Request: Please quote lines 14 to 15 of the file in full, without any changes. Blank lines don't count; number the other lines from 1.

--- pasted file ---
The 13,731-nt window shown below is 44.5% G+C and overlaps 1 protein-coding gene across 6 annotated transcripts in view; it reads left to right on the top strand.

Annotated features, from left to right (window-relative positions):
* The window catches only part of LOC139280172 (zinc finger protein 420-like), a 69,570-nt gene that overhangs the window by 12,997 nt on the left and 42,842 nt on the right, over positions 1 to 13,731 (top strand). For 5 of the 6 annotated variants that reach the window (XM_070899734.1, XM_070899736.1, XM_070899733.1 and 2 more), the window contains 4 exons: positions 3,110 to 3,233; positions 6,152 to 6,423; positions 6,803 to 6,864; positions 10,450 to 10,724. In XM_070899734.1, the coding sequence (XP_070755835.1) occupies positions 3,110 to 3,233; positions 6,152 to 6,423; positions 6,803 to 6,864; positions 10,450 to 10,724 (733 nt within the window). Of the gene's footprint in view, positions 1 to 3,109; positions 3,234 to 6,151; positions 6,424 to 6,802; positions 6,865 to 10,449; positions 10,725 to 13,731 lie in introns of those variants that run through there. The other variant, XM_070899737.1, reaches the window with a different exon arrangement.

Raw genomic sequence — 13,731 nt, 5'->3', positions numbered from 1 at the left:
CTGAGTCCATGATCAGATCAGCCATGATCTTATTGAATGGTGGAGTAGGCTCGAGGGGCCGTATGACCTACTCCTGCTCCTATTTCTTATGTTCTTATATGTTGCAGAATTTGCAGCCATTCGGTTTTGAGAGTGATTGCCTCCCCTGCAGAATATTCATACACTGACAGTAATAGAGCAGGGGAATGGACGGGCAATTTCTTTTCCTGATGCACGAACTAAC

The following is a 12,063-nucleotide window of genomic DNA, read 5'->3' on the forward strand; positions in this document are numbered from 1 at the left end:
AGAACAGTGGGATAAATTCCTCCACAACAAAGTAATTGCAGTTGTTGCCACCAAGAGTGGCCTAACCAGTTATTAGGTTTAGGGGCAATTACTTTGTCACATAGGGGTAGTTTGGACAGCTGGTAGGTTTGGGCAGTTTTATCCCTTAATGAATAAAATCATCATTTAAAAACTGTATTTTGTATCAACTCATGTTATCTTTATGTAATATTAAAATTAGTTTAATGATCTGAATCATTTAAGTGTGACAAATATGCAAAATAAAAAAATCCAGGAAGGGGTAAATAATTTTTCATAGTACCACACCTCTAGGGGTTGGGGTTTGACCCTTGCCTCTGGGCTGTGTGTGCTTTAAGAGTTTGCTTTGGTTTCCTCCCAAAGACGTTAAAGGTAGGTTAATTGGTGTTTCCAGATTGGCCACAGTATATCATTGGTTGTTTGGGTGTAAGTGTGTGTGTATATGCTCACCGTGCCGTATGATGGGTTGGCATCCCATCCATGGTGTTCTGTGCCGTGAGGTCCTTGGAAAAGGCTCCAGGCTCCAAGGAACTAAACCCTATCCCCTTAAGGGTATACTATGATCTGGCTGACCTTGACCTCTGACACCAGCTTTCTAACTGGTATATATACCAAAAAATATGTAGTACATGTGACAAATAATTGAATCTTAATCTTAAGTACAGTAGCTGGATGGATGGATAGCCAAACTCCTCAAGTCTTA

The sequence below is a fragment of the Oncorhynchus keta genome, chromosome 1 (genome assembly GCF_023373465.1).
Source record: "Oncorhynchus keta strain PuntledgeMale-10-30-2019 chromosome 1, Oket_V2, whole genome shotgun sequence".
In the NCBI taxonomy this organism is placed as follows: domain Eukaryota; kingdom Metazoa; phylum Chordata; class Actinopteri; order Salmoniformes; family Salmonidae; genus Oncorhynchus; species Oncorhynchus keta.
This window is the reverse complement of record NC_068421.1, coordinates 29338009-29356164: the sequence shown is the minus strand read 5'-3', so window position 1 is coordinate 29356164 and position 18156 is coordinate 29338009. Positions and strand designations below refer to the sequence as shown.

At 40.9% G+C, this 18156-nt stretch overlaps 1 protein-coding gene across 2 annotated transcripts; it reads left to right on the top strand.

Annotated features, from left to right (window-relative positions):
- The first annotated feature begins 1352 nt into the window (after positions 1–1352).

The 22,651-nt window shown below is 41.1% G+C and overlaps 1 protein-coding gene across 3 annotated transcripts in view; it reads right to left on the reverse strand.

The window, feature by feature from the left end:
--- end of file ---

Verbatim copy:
- The first annotated feature begins 1352 nt into the window (after positions 1–1352).

The 22,651-nt window shown below is 41.1% G+C and overlaps 1 protein-coding gene across 3 annotated transcripts in view; it reads right to left on the reverse strand.